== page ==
12. Your hair us gorgeous! it looks really nice on you….Ok so I have been contemplating getting the twists. My god sister recently got them and when she took them out after only about 3 weeks she lost a LOT of hair. Her hair was uneven and paper thin. The stylist used spritz and gel is that normal for stylist to do? Also what type of hair did u use for your twists and what type of protein treatment did u use after? How often should u wash your hair with the twists in and how did u wash it without frizzing? Did u rub the twists in the durection it was twisted or just pat it gently? Sorry I know I've asked like 80 questions just now. Lol

    • I think that it is normal from some shedding to occur when braids or twists are removed after some time. Hundreds of hairs are shed daily, so if your hair is braided/twisted then that shed hair has no where to go. You will see the shed hair after the extension removal. If damage is found after removal then the way the braids/twists were installed may be the issue. When my hair was done no type of gel or sprays were necessary. I met with a stylist who provided hair and offered help with removal when I was ready. While wearing the twists I would wash my hair about once a week..or every other week . Mainly concentrating on my scalp, because of product build up. I would section my hair afterwards to help with air drying.

  13. I'm thinking about getting senegalese twists this week. However I read your comment about not needing long hair. A few months ago I got it cut for a short pixi haircut (longer on top/front and the back was just long enough to be bumped with one of those tiny straighteners. How short is too short to get senegalese twists?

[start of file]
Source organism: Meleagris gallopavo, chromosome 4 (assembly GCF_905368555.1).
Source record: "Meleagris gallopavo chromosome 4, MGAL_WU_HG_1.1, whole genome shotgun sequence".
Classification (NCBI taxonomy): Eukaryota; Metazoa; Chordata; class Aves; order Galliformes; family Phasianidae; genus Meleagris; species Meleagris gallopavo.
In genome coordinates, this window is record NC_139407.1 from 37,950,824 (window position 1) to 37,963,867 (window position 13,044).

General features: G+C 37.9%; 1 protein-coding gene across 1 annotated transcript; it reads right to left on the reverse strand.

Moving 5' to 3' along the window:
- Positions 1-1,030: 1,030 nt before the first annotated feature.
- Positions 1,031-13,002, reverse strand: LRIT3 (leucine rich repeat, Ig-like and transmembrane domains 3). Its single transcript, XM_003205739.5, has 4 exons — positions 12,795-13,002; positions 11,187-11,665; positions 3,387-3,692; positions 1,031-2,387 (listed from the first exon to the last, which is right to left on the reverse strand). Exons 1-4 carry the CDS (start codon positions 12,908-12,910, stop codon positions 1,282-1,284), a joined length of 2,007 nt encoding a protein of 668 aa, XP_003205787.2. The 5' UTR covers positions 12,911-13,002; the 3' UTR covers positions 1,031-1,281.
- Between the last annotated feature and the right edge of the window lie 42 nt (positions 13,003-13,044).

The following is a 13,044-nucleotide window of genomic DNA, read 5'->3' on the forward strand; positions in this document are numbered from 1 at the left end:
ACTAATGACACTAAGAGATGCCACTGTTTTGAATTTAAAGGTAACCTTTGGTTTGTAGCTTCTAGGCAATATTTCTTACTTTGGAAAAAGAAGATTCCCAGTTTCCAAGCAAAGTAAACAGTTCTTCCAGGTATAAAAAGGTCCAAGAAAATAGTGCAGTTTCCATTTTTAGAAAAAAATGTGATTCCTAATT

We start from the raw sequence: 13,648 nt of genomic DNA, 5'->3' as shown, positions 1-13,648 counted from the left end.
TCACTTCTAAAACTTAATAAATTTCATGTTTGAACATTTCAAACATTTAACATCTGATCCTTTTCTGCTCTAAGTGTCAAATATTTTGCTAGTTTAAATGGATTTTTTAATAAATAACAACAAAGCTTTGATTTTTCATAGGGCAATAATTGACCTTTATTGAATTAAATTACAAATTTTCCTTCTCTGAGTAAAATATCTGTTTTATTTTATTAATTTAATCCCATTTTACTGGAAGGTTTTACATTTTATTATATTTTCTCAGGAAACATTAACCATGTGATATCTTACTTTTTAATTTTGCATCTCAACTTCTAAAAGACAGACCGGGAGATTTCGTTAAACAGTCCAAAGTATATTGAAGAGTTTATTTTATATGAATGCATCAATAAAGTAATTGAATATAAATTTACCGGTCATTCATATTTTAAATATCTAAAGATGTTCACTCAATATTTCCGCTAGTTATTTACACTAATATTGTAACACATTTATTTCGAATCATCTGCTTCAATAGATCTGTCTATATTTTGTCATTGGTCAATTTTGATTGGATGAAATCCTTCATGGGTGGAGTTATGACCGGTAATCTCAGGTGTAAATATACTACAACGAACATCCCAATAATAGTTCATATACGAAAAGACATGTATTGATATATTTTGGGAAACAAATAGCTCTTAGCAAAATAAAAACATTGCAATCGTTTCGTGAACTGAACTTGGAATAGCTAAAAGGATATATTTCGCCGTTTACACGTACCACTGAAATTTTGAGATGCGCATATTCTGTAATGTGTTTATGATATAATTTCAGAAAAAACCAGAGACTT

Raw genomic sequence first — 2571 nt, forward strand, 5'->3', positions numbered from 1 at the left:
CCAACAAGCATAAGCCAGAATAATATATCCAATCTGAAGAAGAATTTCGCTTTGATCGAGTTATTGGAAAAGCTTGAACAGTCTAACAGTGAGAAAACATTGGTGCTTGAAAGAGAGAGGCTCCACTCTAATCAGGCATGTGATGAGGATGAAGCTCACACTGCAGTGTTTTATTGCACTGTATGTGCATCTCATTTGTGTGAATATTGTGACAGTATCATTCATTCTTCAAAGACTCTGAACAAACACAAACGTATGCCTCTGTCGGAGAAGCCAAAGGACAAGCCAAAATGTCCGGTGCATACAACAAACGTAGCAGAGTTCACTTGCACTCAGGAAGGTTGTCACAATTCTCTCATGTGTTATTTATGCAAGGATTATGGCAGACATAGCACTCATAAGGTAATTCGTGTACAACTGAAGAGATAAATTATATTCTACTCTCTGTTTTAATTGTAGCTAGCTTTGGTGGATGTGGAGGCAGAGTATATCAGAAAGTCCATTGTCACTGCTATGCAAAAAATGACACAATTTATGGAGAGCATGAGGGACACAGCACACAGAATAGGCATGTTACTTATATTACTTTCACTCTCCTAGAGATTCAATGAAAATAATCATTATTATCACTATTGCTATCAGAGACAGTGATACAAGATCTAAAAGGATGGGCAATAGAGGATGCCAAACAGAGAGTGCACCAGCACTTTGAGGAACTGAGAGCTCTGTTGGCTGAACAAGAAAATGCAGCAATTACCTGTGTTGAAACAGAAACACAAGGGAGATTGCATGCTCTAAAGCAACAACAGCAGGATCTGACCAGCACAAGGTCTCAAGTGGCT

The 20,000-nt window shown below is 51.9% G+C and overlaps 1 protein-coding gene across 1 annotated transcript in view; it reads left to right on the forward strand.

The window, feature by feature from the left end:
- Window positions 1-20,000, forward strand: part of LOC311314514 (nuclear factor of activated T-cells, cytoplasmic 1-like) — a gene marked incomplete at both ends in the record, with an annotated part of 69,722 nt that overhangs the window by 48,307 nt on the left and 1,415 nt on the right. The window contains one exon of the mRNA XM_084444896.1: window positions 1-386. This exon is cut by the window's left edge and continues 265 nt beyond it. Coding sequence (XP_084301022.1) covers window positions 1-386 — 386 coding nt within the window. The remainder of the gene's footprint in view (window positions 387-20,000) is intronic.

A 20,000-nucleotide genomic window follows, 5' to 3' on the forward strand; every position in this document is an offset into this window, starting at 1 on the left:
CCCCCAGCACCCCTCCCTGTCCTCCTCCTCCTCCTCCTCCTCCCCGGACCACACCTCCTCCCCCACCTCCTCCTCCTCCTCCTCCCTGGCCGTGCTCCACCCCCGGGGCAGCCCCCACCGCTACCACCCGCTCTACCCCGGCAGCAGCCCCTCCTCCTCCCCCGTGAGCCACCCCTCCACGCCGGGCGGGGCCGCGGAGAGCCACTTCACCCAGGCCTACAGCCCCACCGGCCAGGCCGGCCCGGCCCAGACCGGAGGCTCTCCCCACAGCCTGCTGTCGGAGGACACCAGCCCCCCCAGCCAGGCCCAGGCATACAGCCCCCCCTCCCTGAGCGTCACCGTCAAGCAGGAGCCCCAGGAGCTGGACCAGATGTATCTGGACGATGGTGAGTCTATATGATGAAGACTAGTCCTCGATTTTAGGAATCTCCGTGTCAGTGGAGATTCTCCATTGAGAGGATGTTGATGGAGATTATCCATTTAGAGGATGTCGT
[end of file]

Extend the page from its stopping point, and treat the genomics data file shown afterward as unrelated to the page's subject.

• I think that as long as your hair is long enough for the stylist to hold it you should be fine. You def do not need long hair to have Senegalese twists done! Consultations with a stylist could also help with concerns such as this.

  14. Hi I’ve been thinking about getting senegalese twist or doing them myself for a long time now my hair is long it stops in the middle of my back and I was wondering do I have to have weave to make them last longer

    • You do not need to add weave to your hair to achieve the look for Senegalese twists. The right products and maintenance will help your twists last longer— weave or no weave. If you YouTube “mini twists on natural hair”, or something similar you will find lots of tutorials on how to install them in your own hair.

  15. I’ve taken out a weave that I’ve had in for 3weeks I had shoulder length hair prior once removing the weave I had to cut my hair to my ears due to damage I’m transitioning and I’m tempted to relax but was thinking I should get the twist. Do you think it’s a good idea since the weave did slight damage?

    • It may or may not have been the weave that damaged your hair. It is possible to wear weaves and have healthy hair. You stated that you are transitioning. This along means that your hair has many weakened places. The line where the relaxed hair meets the natural hair is extremely fragile. I would suggest that while wearing weaves you are still moisturizing, conditioning, moisturizing, conditioning, and cleaning your hair. This can help prevent some damage done to your hair while wearing the weave.

    • At night i would put them in a loose ponytail and cover my head with a bonnet or satin scarf. You are still able to wash your hair. Id dilute the shampoo and be sure to scrub my scalp and let the soap run down the braids. Then be sure to condition/oil your scalp too.